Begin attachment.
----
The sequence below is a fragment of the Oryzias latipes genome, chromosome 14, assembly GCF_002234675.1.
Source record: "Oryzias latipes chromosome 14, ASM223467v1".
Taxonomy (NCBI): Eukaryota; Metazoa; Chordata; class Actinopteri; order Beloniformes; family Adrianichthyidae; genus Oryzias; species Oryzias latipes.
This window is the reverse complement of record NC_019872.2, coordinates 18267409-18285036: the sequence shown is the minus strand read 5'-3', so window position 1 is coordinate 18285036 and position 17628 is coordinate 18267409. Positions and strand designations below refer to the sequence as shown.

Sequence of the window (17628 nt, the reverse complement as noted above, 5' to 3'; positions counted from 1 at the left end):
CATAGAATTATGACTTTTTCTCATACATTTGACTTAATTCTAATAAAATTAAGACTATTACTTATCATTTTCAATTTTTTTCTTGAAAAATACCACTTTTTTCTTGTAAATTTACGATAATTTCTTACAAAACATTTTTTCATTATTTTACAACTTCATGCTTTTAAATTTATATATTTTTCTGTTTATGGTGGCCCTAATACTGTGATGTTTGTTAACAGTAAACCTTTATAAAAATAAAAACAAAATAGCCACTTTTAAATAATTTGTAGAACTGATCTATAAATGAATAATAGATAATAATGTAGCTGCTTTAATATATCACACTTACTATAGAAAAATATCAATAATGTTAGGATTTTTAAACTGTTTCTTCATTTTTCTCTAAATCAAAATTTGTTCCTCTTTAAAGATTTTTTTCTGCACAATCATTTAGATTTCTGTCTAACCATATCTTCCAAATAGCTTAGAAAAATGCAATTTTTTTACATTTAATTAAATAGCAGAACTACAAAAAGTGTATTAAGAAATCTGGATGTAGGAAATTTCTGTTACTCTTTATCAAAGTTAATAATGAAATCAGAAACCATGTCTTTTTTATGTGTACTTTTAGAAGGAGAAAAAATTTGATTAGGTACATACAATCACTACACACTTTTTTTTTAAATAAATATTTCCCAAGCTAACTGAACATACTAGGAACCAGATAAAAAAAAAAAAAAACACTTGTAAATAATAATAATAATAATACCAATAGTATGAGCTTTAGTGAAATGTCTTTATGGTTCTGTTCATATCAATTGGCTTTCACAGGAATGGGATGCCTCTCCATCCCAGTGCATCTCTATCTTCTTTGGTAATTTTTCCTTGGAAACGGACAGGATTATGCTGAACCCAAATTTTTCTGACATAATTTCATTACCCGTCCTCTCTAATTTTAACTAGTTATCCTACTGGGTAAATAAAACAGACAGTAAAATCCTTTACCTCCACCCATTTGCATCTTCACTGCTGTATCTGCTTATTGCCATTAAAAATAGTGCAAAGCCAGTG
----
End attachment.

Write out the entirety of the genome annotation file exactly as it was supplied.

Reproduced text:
The sequence below is a fragment of the Oryzias latipes genome, chromosome 14, assembly GCF_002234675.1.
Source record: "Oryzias latipes chromosome 14, ASM223467v1".
Taxonomy (NCBI): Eukaryota; Metazoa; Chordata; class Actinopteri; order Beloniformes; family Adrianichthyidae; genus Oryzias; species Oryzias latipes.
This window is the reverse complement of record NC_019872.2, coordinates 18267409-18285036: the sequence shown is the minus strand read 5'-3', so window position 1 is coordinate 18285036 and position 17628 is coordinate 18267409. Positions and strand designations below refer to the sequence as shown.

Sequence of the window (17628 nt, the reverse complement as noted above, 5' to 3'; positions counted from 1 at the left end):
CATAGAATTATGACTTTTTCTCATACATTTGACTTAATTCTAATAAAATTAAGACTATTACTTATCATTTTCAATTTTTTTCTTGAAAAATACCACTTTTTTCTTGTAAATTTACGATAATTTCTTACAAAACATTTTTTCATTATTTTACAACTTCATGCTTTTAAATTTATATATTTTTCTGTTTATGGTGGCCCTAATACTGTGATGTTTGTTAACAGTAAACCTTTATAAAAATAAAAACAAAATAGCCACTTTTAAATAATTTGTAGAACTGATCTATAAATGAATAATAGATAATAATGTAGCTGCTTTAATATATCACACTTACTATAGAAAAATATCAATAATGTTAGGATTTTTAAACTGTTTCTTCATTTTTCTCTAAATCAAAATTTGTTCCTCTTTAAAGATTTTTTTCTGCACAATCATTTAGATTTCTGTCTAACCATATCTTCCAAATAGCTTAGAAAAATGCAATTTTTTTACATTTAATTAAATAGCAGAACTACAAAAAGTGTATTAAGAAATCTGGATGTAGGAAATTTCTGTTACTCTTTATCAAAGTTAATAATGAAATCAGAAACCATGTCTTTTTTATGTGTACTTTTAGAAGGAGAAAAAATTTGATTAGGTACATACAATCACTACACACTTTTTTTTTAAATAAATATTTCCCAAGCTAACTGAACATACTAGGAACCAGATAAAAAAAAAAAAAAACACTTGTAAATAATAATAATAATAATACCAATAGTATGAGCTTTAGTGAAATGTCTTTATGGTTCTGTTCATATCAATTGGCTTTCACAGGAATGGGATGCCTCTCCATCCCAGTGCATCTCTATCTTCTTTGGTAATTTTTCCTTGGAAACGGACAGGATTATGCTGAACCCAAATTTTTCTGACATAATTTCATTACCCGTCCTCTCTAATTTTAACTAGTTATCCTACTGGGTAAATAAAACAGACAGTAAAATCCTTTACCTCCACCCATTTGCATCTTCACTGCTGTATCTGCTTATTGCCATTAAAAATAGTGCAAAGCCAGTG